In a one-inch rainstorm every acre receives 27,000 gallons of water. Where does it all go? Into streams, rivers, lakes, ponds, and the ground. Along its path water picks up pollutants from the air and ground, carrying those pollutants to waterways. A 2000 survey by the US EPA found that 40% of rivers and 45% of lakes in the United States are considered too polluted for fishing, swimming, or aquatic life.
The source of the major pollutants in our waterways can be broken up into five categories: Sediment, Chemicals, Oxygen Depleting Nutrients, Metals, and Biological Pollution.
It seems like dirt in the water would not be a problem, but sediment can clog gills, reduce visibility for fish, reduce photosynthesis of aquatic plants, and increase the temperature of water by absorbing more sunlight. These changes can have devastating effects on aquatic ecosystems. According to a 1992 EPA report sediment is the leading cause of surface water pollution. It is imoprtant for us to stop erosion of soil and place buffers between open ground and waterways to limit this type of pollution.
Chemicals such as pesticides, herbicides, vehicle fluids, and industrial waste often do not break down easily and can spend a long time in the environment effecting the health of many organisms. Some chemicals also have the nasty tendency to “bioaccumulate,” meaning that things high on the food chain can have very dangerous levels of pollutants in them.By reducing the amount of chemicals we use, and by being sure to properly dispose of waste, we help keep water clean.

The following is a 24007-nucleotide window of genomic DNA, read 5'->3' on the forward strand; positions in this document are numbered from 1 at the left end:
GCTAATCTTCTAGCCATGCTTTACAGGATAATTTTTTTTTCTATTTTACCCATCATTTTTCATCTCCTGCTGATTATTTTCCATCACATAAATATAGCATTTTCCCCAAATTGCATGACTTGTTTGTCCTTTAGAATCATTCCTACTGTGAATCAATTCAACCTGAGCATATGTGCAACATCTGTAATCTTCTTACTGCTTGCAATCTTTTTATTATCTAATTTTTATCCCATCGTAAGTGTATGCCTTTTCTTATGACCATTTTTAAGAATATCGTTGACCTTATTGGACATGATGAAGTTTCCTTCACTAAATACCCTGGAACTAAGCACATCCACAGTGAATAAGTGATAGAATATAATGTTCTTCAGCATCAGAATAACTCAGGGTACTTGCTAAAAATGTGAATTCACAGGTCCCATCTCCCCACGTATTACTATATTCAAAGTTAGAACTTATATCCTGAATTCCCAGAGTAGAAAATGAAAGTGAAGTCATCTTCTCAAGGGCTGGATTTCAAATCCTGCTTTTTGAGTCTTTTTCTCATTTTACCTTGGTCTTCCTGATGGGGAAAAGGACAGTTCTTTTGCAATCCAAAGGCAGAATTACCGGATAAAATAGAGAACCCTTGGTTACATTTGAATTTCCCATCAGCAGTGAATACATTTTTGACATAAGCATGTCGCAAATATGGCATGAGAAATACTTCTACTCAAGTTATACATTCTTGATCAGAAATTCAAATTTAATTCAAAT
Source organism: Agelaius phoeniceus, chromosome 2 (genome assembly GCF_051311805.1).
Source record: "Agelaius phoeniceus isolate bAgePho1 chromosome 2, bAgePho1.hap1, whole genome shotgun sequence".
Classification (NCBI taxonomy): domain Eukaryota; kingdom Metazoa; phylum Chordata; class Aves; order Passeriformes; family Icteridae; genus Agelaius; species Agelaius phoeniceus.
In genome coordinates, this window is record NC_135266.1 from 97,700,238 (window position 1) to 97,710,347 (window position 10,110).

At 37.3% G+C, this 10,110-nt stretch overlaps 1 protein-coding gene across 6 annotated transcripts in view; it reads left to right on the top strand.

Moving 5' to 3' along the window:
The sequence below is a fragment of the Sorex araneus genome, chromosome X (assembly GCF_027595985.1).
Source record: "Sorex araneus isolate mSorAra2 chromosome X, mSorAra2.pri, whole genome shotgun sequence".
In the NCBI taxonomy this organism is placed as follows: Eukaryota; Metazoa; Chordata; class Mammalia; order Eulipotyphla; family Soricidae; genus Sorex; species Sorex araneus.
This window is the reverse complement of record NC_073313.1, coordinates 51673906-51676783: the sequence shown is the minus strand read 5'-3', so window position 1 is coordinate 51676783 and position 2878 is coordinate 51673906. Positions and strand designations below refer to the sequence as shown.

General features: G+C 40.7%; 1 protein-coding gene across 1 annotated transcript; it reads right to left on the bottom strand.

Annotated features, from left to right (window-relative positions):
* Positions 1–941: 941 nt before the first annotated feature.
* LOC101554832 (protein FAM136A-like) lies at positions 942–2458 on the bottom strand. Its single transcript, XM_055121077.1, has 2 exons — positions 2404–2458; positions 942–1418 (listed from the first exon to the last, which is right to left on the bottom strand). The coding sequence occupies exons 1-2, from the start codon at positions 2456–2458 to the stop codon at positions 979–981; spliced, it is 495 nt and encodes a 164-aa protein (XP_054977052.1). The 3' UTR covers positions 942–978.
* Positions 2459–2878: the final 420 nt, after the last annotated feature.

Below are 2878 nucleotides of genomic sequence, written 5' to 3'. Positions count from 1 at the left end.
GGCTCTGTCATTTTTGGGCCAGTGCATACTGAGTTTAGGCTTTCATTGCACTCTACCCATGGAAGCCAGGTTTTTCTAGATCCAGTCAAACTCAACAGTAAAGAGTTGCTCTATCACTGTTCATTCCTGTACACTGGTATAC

Household cleaners, lawn fertilizer, and runoff from farms contribute huge amounts of nutrients to our nations waterways. The result of the additional nutrients is increased plant growth and algae blooms. While increased growth sounds good, the resulting plants shade and cool the water. When the plants die decomposers use up all the oxygen in the water leaving none for other aquatic organisms. The result is a “dead-zone” where very little life can survive. A lot of people don’t know how much the cleaners and chemicals they use effects life in the water. Help out by teaching others about nutrient pollution, and be sure to use less chemicals at home yourself.
Metals like arsenic, cadmium, lead, and mercury come from industry, electrical generation, mining, vehicle use and improperly disposed of waste. The majority of these find there way into the atmosphere and come down with rain. Some metals are picked up by runoff. Either way they pollute rivers, lakes, and seas. Some metals are dangerous to health, and like some chemicals, can bioaccumulate. We can all use less energy and buy fewer things. This ensures that less material is discarded near water where it will pollute. If we all do our part there will be less metal in the water, and a healthier aquatic environment.
Biological pollution includes pathogens (viruses, bacteria and protozoa) and invasive or non-native species. Biologic pollutants have the potential for severely harming native aquatic life, and even human health. Just because a plant or animal can be found in a geographic area does not mean that the species has always lived there. A lot of animals have been introduced to waterways for sport or beauty. This can harm native wildlife that may exist no where else on the planet. Plants are often introduced by accident on the underside of a boat, or by putting plants from aquariums into streams. By keeping native wildlife healthy by not introducing invasive species you are helping keep water clean.
Reducing the pollution in our waterways is vitally important for the health of the aquatic ecosystems that support all life. We can all do our part by making positive choices when it comes to buffers, waste and recycling, our homes and gardens, our energy, and how we move things around.